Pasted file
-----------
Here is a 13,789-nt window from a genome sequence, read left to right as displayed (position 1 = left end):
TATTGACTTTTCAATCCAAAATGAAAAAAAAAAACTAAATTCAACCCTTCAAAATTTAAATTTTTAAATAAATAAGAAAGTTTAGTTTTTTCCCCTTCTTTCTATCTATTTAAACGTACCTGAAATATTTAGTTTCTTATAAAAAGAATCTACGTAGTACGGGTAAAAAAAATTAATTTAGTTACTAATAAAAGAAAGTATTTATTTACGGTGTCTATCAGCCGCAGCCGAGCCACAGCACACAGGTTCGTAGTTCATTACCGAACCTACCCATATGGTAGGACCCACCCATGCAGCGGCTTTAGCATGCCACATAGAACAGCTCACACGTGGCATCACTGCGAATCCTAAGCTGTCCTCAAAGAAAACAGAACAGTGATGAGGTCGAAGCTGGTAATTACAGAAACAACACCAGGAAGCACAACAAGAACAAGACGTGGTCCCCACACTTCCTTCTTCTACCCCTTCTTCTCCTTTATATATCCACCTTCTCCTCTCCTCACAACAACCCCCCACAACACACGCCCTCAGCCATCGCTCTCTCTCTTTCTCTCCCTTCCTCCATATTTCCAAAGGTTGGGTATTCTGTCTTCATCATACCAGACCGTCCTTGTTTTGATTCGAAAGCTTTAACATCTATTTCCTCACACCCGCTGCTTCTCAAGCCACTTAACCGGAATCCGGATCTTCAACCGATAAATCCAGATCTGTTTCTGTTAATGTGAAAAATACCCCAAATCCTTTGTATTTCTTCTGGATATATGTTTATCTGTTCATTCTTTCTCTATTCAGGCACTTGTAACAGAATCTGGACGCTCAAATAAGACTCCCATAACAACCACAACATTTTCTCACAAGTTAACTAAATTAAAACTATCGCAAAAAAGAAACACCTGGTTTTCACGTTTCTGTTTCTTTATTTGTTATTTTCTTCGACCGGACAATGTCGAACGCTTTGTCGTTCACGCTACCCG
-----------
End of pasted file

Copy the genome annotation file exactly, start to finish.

Here is a 13,789-nt window from a genome sequence, read left to right as displayed (position 1 = left end):
TATTGACTTTTCAATCCAAAATGAAAAAAAAAAACTAAATTCAACCCTTCAAAATTTAAATTTTTAAATAAATAAGAAAGTTTAGTTTTTTCCCCTTCTTTCTATCTATTTAAACGTACCTGAAATATTTAGTTTCTTATAAAAAGAATCTACGTAGTACGGGTAAAAAAAATTAATTTAGTTACTAATAAAAGAAAGTATTTATTTACGGTGTCTATCAGCCGCAGCCGAGCCACAGCACACAGGTTCGTAGTTCATTACCGAACCTACCCATATGGTAGGACCCACCCATGCAGCGGCTTTAGCATGCCACATAGAACAGCTCACACGTGGCATCACTGCGAATCCTAAGCTGTCCTCAAAGAAAACAGAACAGTGATGAGGTCGAAGCTGGTAATTACAGAAACAACACCAGGAAGCACAACAAGAACAAGACGTGGTCCCCACACTTCCTTCTTCTACCCCTTCTTCTCCTTTATATATCCACCTTCTCCTCTCCTCACAACAACCCCCCACAACACACGCCCTCAGCCATCGCTCTCTCTCTTTCTCTCCCTTCCTCCATATTTCCAAAGGTTGGGTATTCTGTCTTCATCATACCAGACCGTCCTTGTTTTGATTCGAAAGCTTTAACATCTATTTCCTCACACCCGCTGCTTCTCAAGCCACTTAACCGGAATCCGGATCTTCAACCGATAAATCCAGATCTGTTTCTGTTAATGTGAAAAATACCCCAAATCCTTTGTATTTCTTCTGGATATATGTTTATCTGTTCATTCTTTCTCTATTCAGGCACTTGTAACAGAATCTGGACGCTCAAATAAGACTCCCATAACAACCACAACATTTTCTCACAAGTTAACTAAATTAAAACTATCGCAAAAAAGAAACACCTGGTTTTCACGTTTCTGTTTCTTTATTTGTTATTTTCTTCGACCGGACAATGTCGAACGCTTTGTCGTTCACGCTACCCG